Midwives are brave. Sometimes crazy but brave. | Naturally Made

Midwives are brave. Sometimes crazy but brave.

Learn about birth centers from two midwives who share their stories.

For many, midwifery is a mystery. We’ve heard of it or we might even have ideas and images in our minds about what it really means. For most, having a baby means hospital visit. The women of Heart 2 Heart Birth Center would like to share the real story. Because they believe that knowing your options, knowing your body and knowing what you want is the most important part of coming into motherhood.

Learn about birthing centers and midwifery from Michelle, a 3rd generation midwife who has been in the business for more than 20 years. And Courtney, who got her education in Gainesville and has been working with Michelle to help women transition into motherhood.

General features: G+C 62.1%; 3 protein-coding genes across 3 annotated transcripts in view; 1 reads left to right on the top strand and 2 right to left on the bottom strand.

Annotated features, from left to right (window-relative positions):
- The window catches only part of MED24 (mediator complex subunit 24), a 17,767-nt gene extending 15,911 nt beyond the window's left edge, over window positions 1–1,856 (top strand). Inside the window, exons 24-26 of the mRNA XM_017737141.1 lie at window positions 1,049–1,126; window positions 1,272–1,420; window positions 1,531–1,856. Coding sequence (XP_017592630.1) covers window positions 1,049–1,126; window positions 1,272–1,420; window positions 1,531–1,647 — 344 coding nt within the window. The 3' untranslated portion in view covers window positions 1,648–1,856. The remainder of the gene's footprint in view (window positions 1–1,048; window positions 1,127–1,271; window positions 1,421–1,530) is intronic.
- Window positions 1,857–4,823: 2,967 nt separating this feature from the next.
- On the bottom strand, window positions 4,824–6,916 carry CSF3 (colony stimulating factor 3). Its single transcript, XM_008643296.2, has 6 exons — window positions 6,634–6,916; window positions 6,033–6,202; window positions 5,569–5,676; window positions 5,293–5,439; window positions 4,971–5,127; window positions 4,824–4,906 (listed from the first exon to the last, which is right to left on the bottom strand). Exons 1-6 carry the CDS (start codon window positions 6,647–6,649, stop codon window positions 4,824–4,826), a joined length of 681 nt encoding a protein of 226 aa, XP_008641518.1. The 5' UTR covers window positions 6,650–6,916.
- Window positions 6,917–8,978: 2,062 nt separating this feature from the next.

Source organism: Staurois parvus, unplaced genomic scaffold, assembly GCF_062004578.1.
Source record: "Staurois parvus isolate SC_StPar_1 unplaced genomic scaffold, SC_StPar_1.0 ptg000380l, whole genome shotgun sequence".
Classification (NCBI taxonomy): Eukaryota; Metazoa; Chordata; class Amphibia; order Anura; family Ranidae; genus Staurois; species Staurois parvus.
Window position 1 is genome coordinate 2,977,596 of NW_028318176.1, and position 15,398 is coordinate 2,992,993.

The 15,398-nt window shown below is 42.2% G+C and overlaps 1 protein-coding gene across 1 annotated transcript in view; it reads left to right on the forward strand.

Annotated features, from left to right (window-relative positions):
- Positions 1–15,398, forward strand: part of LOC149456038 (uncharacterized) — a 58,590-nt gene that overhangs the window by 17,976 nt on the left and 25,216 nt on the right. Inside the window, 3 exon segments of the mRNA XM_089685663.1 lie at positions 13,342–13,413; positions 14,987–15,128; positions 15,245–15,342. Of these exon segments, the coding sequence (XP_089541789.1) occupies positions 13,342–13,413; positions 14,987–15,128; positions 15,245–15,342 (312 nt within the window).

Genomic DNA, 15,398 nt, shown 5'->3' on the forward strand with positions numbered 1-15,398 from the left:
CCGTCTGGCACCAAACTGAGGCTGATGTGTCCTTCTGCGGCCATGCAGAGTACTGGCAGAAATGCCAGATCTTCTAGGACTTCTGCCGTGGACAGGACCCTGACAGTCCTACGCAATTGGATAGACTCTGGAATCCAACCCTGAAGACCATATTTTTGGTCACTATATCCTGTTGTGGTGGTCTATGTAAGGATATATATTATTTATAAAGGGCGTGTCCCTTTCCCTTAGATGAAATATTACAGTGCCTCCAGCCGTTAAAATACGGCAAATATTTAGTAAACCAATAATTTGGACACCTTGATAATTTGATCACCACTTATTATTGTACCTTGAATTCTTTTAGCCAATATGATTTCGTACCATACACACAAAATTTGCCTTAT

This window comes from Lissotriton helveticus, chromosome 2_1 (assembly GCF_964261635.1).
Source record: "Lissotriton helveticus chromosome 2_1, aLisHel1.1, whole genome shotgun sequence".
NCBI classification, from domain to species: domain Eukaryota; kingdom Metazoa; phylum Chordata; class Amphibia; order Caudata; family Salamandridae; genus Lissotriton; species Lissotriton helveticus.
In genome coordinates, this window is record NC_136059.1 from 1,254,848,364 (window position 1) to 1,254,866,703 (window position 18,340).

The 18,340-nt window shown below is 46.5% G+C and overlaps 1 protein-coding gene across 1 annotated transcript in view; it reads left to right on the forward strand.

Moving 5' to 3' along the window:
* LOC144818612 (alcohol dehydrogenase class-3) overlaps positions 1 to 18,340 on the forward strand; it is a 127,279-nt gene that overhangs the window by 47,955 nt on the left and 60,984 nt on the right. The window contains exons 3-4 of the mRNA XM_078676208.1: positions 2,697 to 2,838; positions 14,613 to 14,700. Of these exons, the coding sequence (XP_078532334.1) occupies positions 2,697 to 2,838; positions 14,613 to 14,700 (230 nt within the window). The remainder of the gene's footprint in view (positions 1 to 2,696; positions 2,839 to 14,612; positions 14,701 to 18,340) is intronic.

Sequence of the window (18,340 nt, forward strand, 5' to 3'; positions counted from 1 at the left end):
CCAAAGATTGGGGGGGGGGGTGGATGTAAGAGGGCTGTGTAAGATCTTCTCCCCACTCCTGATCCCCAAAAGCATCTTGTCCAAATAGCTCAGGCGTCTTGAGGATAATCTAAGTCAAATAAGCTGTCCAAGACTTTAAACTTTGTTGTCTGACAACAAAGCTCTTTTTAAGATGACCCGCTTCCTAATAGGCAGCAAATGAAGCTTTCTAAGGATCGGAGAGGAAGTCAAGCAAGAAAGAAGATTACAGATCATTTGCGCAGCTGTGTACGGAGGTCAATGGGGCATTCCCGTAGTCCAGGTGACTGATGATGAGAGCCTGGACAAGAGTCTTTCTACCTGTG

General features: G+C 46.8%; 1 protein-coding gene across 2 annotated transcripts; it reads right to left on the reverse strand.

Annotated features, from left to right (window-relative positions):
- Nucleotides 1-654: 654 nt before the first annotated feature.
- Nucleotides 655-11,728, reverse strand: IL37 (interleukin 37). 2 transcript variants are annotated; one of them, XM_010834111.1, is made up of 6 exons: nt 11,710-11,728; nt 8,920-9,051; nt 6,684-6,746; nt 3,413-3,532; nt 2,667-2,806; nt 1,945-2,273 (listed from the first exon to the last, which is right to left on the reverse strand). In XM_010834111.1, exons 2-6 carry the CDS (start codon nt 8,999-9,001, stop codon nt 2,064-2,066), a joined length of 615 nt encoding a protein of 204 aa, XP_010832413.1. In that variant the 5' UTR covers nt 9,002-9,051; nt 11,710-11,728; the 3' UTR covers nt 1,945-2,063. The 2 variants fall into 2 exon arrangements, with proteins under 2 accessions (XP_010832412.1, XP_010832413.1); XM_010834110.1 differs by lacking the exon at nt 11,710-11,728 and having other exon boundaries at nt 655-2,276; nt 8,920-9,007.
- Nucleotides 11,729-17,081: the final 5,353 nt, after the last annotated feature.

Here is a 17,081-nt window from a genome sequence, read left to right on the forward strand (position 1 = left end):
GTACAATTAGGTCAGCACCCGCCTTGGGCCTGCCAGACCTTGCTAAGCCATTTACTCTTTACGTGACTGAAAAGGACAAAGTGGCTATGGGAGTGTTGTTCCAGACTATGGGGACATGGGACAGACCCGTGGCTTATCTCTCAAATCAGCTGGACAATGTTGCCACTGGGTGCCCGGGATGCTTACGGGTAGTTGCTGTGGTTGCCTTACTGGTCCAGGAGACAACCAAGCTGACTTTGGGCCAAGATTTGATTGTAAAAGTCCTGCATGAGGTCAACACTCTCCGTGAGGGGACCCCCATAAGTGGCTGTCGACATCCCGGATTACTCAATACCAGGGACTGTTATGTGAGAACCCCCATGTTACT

What are the misconceptions about birth centers?

Courtney: That we’re hippies.

Michelle: That we aren’t real medical professionals, but only because they haven’t taken the responsibility to find out.

People say, you’re not a surgeon. I would say no surgeon is a midwife.

They don't give the special care we do. We’re diagnosing every encounter. And it’s funny, people mention everything else when it comes to birth; pain, emergency, IV, blood, but they never mention babies.

Michelle: That this is a strange concept. There are surgical centers outside of hospitals all over the country. A lot happens outside of hospitals, from eye surgery to plastic surgery.

How is a birth center different?